Biting the bullet: How military service was avoided in Imperial Russia

Young Russian men today who hope to avoid mandatory military service don't have the right to buy their way out of conscription and find a substitute to take their place. But that was once possible in Imperial Russia, where military service was for life.

'A recruit' by Ivan Repin (1879). / Source: Russian Museum'A recruit' by Ivan Repin (1879). / Source: Russian Museum

Conscription of young Russian men for lifetime service began in 1699 during the rule of Peter the Great. The goal was to establish a standing army and increase its size for the emperor's many military campaigns. During the reign of Nicholas I, in the second quarter of the 19th century, the possibility to pay a substitute for one's military service was legalized in order to give new life to the recruitment system.

Aristocratic draft-dodging

Conscription significantly differed for the wealthy and the lower classes. Each nobleman had to serve in the military, but city dwellers and peasants, who unlike the aristocracy paid a direct poll tax, faced a specific form of recruitment. The local commune selected only some men between 20 and 35 years old who would spend the rest of their lives in the army.

The state was primarily interested in a specific number of future soldiers and their physical abilities. It didn't care how the commune selected them. Conscription was announced by a special decree nearly every year, but if Russia was in a serious war, conscription would be held several times a year.

A boyar in XVI and XVII centuries. / Source: Aleksandr ViskovatovA boyar in XVI and XVII centuries. / Source: Aleksandr Viskovatov

Not a very privileged situation for the aristocracy, right? Nevertheless, the aristocracy was quickly able to simplify their conscription conditions. First, one of two brothers from an aristocratic family was exempted from military service, then the years of service were limited to 25, and in 1762 the aristocracy was fully exempted from conscription. Emperor Peter III made that decision shortly after acceding to the throne in order to gain the aristocracy's support.

For the taxpaying classes, that is, for those paying the poll tax, military service was also reduced to 25 years, but only at the end of the 18th century. In the 1830s, soldiers began serving 20 years. Afterwards, however, a five-year leave of absence was instituted, although one could be called back to the army. Only after the 20-year term was completed was the soldier's military duty considered fulfilled.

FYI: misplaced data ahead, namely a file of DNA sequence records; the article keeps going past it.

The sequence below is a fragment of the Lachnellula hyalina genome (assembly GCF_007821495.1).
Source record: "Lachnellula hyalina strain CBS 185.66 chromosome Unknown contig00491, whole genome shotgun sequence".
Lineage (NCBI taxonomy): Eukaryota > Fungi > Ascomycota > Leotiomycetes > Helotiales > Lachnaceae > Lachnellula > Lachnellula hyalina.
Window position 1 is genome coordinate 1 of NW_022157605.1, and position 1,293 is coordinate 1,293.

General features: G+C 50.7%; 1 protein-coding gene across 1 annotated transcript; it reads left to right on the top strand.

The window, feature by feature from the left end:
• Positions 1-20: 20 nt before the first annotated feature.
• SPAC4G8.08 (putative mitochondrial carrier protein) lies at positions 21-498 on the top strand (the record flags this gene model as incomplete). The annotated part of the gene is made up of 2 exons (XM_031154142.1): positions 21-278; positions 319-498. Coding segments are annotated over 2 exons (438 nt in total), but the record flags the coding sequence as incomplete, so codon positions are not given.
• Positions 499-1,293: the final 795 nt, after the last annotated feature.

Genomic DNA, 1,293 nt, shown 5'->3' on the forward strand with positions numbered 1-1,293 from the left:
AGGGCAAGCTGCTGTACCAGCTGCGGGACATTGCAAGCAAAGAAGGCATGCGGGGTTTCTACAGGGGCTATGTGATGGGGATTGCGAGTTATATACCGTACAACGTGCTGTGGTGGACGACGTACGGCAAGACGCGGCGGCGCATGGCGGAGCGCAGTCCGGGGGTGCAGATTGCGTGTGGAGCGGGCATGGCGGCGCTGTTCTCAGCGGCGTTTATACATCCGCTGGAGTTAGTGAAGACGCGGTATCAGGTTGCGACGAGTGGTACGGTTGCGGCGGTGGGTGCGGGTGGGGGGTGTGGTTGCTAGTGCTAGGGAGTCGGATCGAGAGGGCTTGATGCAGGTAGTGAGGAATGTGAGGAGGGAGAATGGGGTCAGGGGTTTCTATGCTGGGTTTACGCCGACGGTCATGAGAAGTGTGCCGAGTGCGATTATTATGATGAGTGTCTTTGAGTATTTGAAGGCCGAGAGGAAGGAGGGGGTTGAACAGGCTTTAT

Short soldiers with good teeth

Among the lower classes, it was primarily men from large families who were drafted. The idea was not to disrupt the economies of city dwellers and peasants, who comprised the most numerous segment of the population. Doctors examined recruits at special points, and a potential soldier had to be at least one meter and a half tall, without obvious physical defects and with good teeth, which was considered one of the main indicators of good health.

Soldiers of infantry garrison regiments, 1720-1732. / Source: Aleksandr ViskovatovSoldiers of infantry garrison regiments, 1720-1732. / Source: Aleksandr Viskovatov

Army recruits had their foreheads shaved so that in case of desertion it'd be difficult for them to hide. Those not selected had the back of their neck shaved so they'd not be mistakenly sent to the army instead of someone else.

Soldiers were able to marry, but only with the consent of the regiment commander. The state gave benefits to the soldiers' children and widows, and very often soldiers' children, upon reaching the necessary age, volunteered for the army themselves.

Substitute soldiers

All this, however, didn't popularize the lengthy military service, and many tried to avoid conscription, especially because the opportunity existed. One could pay to send someone else to serve, which was made legal in the Recruiter Charter of 1831.

According to this document, the "hunter," who is the one agreeing to serve for someone else, could go to the army as a volunteer. His departure from the community, however, could not influence his duties before the members of the community and before the state.

Recruits, 1816-1825. / Source: Aleksandr ViskovatovRecruits, 1816-1825. / Source: Aleksandr Viskovatov

In order to avoid service, one had to pay 500-600 silver rubles, which was a substantial amount in those days. The "hunter" did not receive the entire amount, although with time his reward became almost two thirds of what the hirer paid.

These conditions were not considered attractive and there were few "hunters" who were willing to serve in the army for decades. In the middle of the 19th century, only about 10,000 "hunters" entered the Russian army, which consisted of more than 1 million soldiers.

The hirer, however, was not the only category which could avoid military service. In the mid 19th century, out of almost 30 million people from the taxpaying classes, six million were exempted from conscription.

'Return of the soldier home' by Nikolai Nevrev, 1869. / Source: Dnipropetrovsk Art Museum'Return of the soldier home' by Nikolai Nevrev, 1869. / Source: Dnipropetrovsk Art Museum

These included merchants, honorary city dwellers and residents from faraway regions, usually those which had recently been absorbed into the empire and were exempted from military service as a privilege. Thus, by the mid 19th century, Russia had drifted from Peter the Great's idea of universal service.

In need of a large army that could easily be replenished in wartime, Russia in 1874 changed to the draft, basing it on other countries, such as France and Prussia. The traditional notion of the standing army faded into the past along with the hired "hunter," who had been a common figure in medieval Europe.

Read more: From serfdom to freedom: The long and winding road

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